Sent: Thursday, March 22, 2007 3:04 PMSubject: Amazing Grace - Limited Release?I am writing from Nassau, Bahamas, to inquire about the release of the film Amazing Grace in The Bahamas.I currently serve as the Deputy Chair of the National Commission on Cultural Development, a government-appointed group whose purpose is to monitor and oversee cultural activity and development for The Commonwealth of The Bahamas. One of our main foci in 2007 is the Commemoration of the Bicentenary of the Abolition of the Trans-Atlantic Slave Trade. Countries throughout the former British West Indies are observing this Bicentenary, which has fundamental significance for our populations and for our nations.As part of our commemorative activities, we wish to urge all Bahamians to view the film. However, it is not currently screening here. Inquiries of the Galleria Cinemas, the only distributor of mainstream movies in the nation, revealed that the film is in limited release and is not available to The Bahamas for showing.Given that the Abolition Act championed by William Wilberforce and his Abolitionists directly affected the British West Indian colonies, of which The Bahamas is one, we find the unavailability of this film, which provides an account of his struggle, beyond our comprehension.The National Commission on Cultural Development for The Government of The Bahamas wishes to invite a response from the distributors of the film regarding the screening of Amazing Grace in The Bahamas, and would be grateful for any light you might shed on this matter.Sincerely,Nicolette BethelDeputy Chair, National Commission on Cultural DevelopmentNassau, Bahamas

I received the following response from Roadside Attractions, one of the distributors (there are two - Samuel Goldwyn's the other):

Unfortunately, we don't hold the international rights to the film. Any inquiries about the Bahamas should go to the film's producers Bristol Bay Productions. They can be reached here:

Amazing Grace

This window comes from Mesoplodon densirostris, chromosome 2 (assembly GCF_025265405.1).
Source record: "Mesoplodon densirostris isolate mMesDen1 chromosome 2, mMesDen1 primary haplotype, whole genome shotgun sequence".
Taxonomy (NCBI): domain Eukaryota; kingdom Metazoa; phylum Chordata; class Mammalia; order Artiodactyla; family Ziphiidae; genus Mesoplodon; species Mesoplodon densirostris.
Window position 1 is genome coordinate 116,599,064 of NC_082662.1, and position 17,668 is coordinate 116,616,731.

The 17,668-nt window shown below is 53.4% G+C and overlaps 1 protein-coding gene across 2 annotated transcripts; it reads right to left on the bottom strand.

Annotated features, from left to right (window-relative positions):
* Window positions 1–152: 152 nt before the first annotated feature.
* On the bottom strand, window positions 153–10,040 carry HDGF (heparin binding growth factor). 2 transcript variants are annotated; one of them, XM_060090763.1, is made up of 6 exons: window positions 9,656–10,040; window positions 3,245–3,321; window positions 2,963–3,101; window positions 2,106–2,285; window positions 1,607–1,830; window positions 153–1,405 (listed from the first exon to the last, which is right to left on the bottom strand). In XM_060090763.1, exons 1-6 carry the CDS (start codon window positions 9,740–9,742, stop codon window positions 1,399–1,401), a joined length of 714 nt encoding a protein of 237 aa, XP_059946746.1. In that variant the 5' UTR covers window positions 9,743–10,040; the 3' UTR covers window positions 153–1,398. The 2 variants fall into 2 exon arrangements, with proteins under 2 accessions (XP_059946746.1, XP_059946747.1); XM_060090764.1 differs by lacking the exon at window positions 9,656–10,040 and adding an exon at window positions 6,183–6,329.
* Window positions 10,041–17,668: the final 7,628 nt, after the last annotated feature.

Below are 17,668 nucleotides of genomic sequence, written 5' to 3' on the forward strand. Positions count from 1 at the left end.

On February 23, 2007, the film Amazing Grace opened worldwide in the USA.For people who don't know (and I'm assuming that there must be many of them here in The Bahamas, for reasons I'll tell you later), this film is, among other things, a look at William Wilberforce's abolitionist movement, the one that focussed Britons' eyes on the inhumanity of slavery, and which led the British Parliament first to abolish the transatlantic slave trade (whose bicentenary we celebrate this year) and, ultimately, to abolish slavery in the British Empire (1834), and to free the slaves (1834-1838).I have to say all this because nowhere is the film showing in The Bahamas.Now I have no idea why this is. One good reason, of course, is that commercial films in The Bahamas are controlled by a single conglomerate: Galleria Cinemas, which owns four commercial theatres in Nassau and Freeport, and which usually decides what the Bahamian public sees or doesn't see. So it is entirely possible that Galleria, looking at the costumes in the movie, thinking about the "dryness" of the subject, decided to pass on the film.This is something they do fairly regularly. As with many purveyors of mass entertainment in The Bahamas, the assumption is made that we are an undifferentiated mass of ignorami, and that no one will spend money on shows or performances that engages thought or reflection. (This attitude is as true of people producing live entertainment as it is of people importing films.) And so many films that I would like to see pass us by. It's one of the reasons that I don't go to the cinema; it's one of the reasons that our DVD collection is so vast. And it's one of the dangers -- a main and looming danger -- of having a monopoly governing commercial film distribution in the country. At least when RND Cinemas were still in operation, you had two sets of people making decisions, and sometimes those decisions would be different. Competition, what.There is, however, another, more sinister possibility. And it's this.The Bahamas Films and Plays Control Board viewed Amazing Grace and decided that it was not something that Bahamians ought to see.Now I don't have time to go into the implications of this. They are, I can assure you, rich with irony and fundamentally alarming. I'll come back to this blog to do this. But I'll leave you with these thoughts.